I was at the range recently. While there, I couldn’t help but notice a young teenage girl, her smile, the brightness in her eyes, and the excitement which beamed from her was infectious. She was in a group of people who were going through a course of instruction on firearms handling. For the past week this group had been going through several hours of classroom instruction and the previous day had been out at the range with shotguns. Today, they were finishing the course with rifles and handguns.
During my time in the Marine Corps I had opportunity to teach many young men and women about the finer points of firearms handling and usage. On this day though, I was not the instructor, so I stood back and watched with curiosity.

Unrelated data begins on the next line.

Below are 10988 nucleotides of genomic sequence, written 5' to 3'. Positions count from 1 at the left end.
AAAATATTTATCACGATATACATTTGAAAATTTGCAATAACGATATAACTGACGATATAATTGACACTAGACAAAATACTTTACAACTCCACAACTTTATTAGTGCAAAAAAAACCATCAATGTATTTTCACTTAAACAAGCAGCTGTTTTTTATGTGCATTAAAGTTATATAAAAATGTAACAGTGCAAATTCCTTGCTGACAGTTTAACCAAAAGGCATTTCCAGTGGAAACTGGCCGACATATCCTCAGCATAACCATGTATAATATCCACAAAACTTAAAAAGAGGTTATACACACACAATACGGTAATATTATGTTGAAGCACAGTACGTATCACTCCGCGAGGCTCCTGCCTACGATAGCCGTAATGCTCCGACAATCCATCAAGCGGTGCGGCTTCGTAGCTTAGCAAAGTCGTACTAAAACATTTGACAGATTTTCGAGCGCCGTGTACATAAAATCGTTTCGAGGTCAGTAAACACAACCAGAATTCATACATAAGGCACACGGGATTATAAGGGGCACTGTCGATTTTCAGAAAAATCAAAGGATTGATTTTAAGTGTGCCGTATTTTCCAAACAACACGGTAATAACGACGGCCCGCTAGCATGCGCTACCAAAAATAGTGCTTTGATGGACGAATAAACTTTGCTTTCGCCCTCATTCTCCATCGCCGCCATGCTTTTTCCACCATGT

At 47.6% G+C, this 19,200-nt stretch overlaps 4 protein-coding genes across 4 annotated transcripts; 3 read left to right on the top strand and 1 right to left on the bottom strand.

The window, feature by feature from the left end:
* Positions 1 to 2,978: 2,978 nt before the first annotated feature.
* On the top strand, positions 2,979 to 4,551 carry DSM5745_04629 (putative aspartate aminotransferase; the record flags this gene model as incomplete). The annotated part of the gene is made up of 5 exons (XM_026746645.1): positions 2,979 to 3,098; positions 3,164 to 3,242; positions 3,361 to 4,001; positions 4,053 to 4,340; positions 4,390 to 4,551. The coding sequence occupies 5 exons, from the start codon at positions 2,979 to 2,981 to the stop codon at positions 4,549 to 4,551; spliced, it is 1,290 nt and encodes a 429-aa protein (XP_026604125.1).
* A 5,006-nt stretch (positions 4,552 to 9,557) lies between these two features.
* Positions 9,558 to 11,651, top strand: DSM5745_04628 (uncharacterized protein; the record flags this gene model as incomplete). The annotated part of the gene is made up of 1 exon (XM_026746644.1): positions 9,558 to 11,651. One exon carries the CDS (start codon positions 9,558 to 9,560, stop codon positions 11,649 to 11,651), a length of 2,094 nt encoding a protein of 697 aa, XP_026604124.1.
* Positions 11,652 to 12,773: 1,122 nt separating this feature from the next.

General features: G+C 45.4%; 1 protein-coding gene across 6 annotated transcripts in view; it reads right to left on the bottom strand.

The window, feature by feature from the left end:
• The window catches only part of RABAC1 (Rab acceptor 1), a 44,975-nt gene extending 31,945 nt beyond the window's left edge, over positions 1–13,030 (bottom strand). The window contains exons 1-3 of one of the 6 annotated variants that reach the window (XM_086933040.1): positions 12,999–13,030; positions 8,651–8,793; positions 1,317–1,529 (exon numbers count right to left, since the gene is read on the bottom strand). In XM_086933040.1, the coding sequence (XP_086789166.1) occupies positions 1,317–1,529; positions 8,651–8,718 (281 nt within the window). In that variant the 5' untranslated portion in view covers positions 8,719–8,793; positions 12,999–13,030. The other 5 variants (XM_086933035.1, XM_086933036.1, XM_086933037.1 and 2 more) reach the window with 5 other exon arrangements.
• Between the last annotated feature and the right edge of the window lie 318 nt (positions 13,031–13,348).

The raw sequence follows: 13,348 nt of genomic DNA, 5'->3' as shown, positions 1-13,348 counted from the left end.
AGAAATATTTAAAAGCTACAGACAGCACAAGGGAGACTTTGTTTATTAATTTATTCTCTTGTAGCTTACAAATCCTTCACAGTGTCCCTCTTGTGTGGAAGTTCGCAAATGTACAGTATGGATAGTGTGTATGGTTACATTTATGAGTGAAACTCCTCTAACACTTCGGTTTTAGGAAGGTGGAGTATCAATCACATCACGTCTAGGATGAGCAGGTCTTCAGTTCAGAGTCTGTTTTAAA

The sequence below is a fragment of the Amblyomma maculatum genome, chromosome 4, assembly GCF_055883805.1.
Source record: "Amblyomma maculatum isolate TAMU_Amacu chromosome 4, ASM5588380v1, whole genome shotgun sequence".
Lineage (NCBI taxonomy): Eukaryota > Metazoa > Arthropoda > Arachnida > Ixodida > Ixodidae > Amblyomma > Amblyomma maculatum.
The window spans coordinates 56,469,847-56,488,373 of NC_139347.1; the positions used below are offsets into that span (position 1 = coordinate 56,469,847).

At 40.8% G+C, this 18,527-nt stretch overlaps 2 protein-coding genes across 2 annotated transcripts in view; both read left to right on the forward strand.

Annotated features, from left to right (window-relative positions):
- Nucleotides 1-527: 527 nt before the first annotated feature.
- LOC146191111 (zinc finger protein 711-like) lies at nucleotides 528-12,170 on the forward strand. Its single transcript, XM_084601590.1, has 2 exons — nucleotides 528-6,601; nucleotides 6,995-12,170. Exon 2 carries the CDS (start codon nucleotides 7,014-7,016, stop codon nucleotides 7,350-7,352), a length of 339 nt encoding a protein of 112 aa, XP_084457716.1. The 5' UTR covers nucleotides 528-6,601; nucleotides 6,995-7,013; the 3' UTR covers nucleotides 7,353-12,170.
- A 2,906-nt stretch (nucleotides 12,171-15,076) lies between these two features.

I couldn’t help but notice this beautiful young girl was the only one in the group carrying a carbine version of an AR-15 semi-automatic rifle (a civilian version of what the military designates an M4), and wearing a commander series 1911. Others in her group were carrying bolt action or semi-automatic .22 rifles, and one person had a lever action rifle (also in .22LR). Only two other people had personal handguns, one was a revolver and the other was Ruger MkIII, the instructor provided the other students with Ruger MkIII handguns. I was more than curious to see how she handled these weapons and the inevitable attention they drew from the rest of the group. As expected, others in the group asked the obvious questions about what kind of rifle and/or pistol, and several asked if they could “check them out” or hold them. A few asked if they could shoot the rifle. I smiled as the young girl politely refused to let anyone hold or touch the weapons she carried; often saying, “I really don’t like other people handling my firearms.”